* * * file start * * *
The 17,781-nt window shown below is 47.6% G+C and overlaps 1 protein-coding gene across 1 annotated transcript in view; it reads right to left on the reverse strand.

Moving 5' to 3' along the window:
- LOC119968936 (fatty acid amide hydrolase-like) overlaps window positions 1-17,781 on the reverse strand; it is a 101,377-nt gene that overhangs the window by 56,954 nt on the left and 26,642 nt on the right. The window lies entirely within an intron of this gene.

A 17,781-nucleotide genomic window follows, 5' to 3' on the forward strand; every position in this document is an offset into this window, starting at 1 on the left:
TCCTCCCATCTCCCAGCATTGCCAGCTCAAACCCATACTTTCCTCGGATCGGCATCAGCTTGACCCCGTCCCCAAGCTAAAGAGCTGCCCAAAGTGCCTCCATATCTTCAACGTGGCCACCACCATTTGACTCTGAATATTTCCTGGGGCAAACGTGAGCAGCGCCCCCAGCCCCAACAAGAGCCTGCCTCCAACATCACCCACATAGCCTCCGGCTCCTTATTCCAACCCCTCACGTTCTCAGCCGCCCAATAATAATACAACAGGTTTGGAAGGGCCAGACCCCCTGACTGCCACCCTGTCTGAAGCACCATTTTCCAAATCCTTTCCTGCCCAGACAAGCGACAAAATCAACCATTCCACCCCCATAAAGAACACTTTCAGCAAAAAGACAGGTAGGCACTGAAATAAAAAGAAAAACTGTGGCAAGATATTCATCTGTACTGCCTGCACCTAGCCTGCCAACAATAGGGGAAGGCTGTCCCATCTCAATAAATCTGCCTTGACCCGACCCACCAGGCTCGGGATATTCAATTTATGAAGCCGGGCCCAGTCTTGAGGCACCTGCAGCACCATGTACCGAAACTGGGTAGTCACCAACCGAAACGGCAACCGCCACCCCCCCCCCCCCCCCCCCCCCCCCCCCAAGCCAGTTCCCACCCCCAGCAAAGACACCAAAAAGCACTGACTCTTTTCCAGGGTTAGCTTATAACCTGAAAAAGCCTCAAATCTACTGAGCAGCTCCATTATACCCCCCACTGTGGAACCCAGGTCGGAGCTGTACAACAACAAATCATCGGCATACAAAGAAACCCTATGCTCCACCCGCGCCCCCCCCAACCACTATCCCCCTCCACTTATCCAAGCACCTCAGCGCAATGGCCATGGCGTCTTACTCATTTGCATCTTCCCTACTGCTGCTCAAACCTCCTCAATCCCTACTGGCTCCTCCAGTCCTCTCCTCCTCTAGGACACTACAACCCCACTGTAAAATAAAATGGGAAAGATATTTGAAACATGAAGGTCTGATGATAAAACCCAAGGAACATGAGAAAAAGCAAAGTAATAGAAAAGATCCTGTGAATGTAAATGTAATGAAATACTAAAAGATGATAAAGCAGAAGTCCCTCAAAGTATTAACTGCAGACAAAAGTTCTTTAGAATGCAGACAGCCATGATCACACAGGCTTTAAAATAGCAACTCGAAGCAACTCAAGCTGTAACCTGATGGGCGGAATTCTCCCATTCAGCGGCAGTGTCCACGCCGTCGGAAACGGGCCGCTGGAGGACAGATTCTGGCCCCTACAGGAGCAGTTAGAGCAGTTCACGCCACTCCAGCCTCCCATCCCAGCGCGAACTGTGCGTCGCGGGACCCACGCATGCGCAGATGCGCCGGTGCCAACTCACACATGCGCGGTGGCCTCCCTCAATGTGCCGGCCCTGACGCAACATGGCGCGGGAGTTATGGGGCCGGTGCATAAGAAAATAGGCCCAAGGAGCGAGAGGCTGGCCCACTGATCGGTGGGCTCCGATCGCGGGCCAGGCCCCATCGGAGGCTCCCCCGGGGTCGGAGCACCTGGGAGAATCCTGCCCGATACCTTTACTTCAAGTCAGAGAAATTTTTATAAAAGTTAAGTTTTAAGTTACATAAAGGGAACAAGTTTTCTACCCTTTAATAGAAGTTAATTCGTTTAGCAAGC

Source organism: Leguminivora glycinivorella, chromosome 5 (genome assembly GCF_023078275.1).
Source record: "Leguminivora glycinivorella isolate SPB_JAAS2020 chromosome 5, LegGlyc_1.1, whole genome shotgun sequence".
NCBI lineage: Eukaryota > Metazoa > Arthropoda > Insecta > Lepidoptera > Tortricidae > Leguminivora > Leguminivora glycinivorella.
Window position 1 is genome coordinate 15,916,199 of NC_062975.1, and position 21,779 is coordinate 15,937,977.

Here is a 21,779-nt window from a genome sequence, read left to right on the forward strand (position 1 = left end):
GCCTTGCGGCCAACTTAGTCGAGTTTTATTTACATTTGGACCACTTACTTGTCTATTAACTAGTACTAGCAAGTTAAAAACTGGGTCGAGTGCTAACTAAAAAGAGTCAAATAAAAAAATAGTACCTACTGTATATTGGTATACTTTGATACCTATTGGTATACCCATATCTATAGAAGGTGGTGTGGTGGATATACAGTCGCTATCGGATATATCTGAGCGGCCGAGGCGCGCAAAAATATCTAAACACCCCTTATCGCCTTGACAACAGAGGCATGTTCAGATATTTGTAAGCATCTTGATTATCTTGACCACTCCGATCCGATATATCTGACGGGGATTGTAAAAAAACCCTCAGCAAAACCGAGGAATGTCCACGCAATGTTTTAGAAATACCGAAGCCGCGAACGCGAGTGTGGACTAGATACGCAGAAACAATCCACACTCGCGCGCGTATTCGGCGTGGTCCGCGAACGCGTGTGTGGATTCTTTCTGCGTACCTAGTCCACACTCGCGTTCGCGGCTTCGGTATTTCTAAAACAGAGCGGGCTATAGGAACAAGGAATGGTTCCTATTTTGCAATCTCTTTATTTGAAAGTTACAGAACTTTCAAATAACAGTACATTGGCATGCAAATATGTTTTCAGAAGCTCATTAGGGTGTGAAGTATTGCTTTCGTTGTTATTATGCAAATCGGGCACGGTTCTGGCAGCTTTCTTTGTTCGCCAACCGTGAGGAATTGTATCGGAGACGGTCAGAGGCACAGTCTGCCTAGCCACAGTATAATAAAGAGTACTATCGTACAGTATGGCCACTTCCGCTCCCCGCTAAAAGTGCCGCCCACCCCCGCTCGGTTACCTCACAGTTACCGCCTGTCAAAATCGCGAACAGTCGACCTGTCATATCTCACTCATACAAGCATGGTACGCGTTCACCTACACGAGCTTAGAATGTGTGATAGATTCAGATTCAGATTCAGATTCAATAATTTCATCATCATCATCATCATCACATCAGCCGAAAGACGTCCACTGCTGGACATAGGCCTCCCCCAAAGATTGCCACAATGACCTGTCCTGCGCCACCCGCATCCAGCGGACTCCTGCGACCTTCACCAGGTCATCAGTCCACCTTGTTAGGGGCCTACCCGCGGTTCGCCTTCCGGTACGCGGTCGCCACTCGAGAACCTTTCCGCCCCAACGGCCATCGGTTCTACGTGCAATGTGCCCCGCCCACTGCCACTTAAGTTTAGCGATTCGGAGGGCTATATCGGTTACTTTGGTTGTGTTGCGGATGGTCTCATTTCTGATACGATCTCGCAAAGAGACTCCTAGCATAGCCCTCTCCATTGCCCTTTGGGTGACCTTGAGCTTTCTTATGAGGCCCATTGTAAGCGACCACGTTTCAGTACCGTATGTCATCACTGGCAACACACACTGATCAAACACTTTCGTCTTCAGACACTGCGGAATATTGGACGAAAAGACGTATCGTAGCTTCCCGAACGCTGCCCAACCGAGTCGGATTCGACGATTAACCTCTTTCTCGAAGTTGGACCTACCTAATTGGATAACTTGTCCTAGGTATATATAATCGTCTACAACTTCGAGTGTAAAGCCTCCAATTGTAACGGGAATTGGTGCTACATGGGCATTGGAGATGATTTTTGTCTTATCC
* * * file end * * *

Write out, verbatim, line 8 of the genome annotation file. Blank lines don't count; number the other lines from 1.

NCBI lineage: Eukaryota > Metazoa > Arthropoda > Insecta > Lepidoptera > Tortricidae > Leguminivora > Leguminivora glycinivorella.